How do you say, "Sucking up to the illegals and their advocates?"
Georgia’s economy is projected to take a $391 million hit and shed about 3,260 jobs this year because of farm labor shortages, according to a report released Tuesday by the state’s agricultural industry.
The report does not cite the reasons for the worker shortages in Georgia’s $68.8 billion agricultural industry, the state’s largest. But many farmers complained this year that Georgia’s new immigration law -- House Bill 87 -- has scared away the migrant Hispanic workers they depend on, putting their crops at risk.
“The economic losses were real,” Black, a Republican, said under questioning from the Democratic-led Senate Judiciary Committee’s Subcommittee on Immigration, Refugees and Border Security.
Georgia farmers say many U.S. citizens won’t harvest crops in their fields because the work is physically taxing. Many instead hire foreign workers. And many of them are in the country illegally.
After the Republican-controlled state Legislature passed HB 87, farmers reported having trouble finding enough people to harvest their crops. So they commissioned a study of their financial losses.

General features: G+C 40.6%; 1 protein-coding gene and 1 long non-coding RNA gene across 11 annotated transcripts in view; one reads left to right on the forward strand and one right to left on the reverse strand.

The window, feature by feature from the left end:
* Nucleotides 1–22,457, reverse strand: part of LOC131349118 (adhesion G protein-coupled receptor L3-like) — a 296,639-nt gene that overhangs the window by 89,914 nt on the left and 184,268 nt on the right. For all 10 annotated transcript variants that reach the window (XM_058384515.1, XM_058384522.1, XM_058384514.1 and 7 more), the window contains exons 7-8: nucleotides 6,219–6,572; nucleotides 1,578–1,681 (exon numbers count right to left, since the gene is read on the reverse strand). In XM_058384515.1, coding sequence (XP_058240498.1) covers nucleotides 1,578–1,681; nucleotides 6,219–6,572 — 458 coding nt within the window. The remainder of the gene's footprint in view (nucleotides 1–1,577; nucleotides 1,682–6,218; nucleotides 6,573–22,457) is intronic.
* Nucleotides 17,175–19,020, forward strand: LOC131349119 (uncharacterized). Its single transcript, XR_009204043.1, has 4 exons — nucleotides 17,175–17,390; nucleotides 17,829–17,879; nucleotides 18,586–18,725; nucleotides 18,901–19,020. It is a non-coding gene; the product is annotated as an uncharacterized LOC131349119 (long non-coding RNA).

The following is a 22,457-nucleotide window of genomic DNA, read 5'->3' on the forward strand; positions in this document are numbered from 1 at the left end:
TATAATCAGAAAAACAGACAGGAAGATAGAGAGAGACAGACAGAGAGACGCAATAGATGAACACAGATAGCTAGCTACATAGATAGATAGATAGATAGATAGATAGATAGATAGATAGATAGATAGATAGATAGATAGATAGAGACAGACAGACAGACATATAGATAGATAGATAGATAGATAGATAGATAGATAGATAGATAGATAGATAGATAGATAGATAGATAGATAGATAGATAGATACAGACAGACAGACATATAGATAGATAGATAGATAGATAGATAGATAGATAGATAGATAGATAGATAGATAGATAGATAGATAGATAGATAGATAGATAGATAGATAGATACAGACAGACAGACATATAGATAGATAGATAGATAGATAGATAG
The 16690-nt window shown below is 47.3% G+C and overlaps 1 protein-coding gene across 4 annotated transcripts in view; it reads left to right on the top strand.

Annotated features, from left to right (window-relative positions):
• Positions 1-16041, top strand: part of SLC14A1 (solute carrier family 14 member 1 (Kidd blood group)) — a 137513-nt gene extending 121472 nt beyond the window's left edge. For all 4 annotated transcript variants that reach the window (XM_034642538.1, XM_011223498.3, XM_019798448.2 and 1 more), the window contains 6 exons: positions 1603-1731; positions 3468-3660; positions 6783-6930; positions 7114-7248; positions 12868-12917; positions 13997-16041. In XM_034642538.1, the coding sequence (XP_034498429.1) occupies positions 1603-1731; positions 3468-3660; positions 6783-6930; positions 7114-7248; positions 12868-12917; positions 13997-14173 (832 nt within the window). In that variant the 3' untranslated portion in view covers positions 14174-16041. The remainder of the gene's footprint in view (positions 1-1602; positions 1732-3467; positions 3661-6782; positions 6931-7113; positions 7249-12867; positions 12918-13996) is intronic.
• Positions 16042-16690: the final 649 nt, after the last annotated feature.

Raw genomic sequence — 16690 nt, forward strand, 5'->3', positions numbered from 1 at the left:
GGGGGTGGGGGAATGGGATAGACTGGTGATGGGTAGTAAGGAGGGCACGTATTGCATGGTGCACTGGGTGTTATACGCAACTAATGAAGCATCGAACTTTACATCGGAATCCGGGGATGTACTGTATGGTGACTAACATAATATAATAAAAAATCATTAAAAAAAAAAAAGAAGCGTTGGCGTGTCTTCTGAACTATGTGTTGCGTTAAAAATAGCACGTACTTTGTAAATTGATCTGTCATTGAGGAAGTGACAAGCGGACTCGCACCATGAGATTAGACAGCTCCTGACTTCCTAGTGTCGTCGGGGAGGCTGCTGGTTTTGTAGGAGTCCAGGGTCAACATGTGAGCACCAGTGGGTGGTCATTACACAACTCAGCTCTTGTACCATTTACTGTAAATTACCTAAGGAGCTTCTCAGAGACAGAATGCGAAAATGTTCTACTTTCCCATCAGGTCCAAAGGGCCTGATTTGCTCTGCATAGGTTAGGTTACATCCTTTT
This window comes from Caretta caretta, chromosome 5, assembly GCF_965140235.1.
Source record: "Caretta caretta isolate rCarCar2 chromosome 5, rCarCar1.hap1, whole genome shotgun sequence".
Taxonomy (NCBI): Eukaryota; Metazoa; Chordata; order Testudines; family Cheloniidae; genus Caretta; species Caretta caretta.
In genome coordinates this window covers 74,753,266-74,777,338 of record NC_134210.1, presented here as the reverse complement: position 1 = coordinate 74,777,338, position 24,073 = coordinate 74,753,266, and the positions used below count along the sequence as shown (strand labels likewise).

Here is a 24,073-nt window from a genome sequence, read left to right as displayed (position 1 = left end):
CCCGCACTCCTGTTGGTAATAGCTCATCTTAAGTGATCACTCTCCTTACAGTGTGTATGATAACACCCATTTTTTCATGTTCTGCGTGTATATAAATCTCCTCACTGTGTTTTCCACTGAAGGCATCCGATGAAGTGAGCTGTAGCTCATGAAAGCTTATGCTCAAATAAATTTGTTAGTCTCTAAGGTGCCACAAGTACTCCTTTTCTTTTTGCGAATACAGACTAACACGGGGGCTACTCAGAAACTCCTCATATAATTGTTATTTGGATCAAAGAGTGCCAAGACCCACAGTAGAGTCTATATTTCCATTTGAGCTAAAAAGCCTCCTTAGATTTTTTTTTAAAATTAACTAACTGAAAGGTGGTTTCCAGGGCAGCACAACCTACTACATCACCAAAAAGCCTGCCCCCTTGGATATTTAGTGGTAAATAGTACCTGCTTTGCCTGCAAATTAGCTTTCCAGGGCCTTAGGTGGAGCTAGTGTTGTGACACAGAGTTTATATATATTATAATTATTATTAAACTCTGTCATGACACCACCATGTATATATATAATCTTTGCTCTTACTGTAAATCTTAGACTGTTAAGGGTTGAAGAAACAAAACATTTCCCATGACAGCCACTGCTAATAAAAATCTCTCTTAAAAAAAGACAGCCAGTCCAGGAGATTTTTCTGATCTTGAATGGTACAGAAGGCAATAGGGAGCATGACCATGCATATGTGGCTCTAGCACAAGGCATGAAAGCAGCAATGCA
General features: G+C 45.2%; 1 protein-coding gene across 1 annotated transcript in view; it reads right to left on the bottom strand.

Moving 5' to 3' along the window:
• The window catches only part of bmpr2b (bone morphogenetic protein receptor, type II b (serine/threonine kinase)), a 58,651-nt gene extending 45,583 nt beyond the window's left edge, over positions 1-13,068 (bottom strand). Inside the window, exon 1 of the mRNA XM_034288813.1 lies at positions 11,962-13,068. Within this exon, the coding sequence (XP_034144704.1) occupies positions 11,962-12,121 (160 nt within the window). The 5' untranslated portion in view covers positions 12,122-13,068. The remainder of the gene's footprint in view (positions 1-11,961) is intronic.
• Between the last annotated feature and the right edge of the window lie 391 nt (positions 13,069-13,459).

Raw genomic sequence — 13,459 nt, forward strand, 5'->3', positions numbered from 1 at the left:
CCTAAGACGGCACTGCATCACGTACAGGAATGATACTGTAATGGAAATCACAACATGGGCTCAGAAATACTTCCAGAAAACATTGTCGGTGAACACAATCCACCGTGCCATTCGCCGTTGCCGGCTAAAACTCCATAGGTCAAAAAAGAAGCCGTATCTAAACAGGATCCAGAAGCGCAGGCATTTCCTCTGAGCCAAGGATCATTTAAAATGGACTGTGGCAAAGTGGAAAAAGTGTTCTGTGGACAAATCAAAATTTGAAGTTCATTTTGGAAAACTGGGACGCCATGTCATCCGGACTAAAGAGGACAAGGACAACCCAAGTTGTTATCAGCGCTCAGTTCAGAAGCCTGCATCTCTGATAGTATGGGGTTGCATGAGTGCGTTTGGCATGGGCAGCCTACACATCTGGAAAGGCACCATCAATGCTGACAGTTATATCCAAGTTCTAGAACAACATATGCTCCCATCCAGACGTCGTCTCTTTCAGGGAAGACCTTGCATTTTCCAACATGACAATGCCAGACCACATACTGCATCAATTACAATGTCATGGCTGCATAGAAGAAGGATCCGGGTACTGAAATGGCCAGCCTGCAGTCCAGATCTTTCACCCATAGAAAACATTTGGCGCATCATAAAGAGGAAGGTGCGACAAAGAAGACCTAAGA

UGA's Center for Agribusiness and Economic Development completed the study for the Georgia Fruit and Vegetable Growers Association and other state agricultural groups. The full report is expected to be released this week.
Researchers identified a shortage of 11,000 farm laborers and $74.9 million in losses from seven crops. They surveyed farmers representing nearly half of the acreage available for harvesting those seven crops last spring. Their losses resulted in an extra $106.5 million loss in other goods and services in Georgia plus 1,282 fewer jobs across the state, the report projected. Using these numbers and assuming the farmers they surveyed are representative of all Georgia farmers with the same crops, the researchers projected the state’s total yearly losses could be $391 million and 3,260 full-time jobs.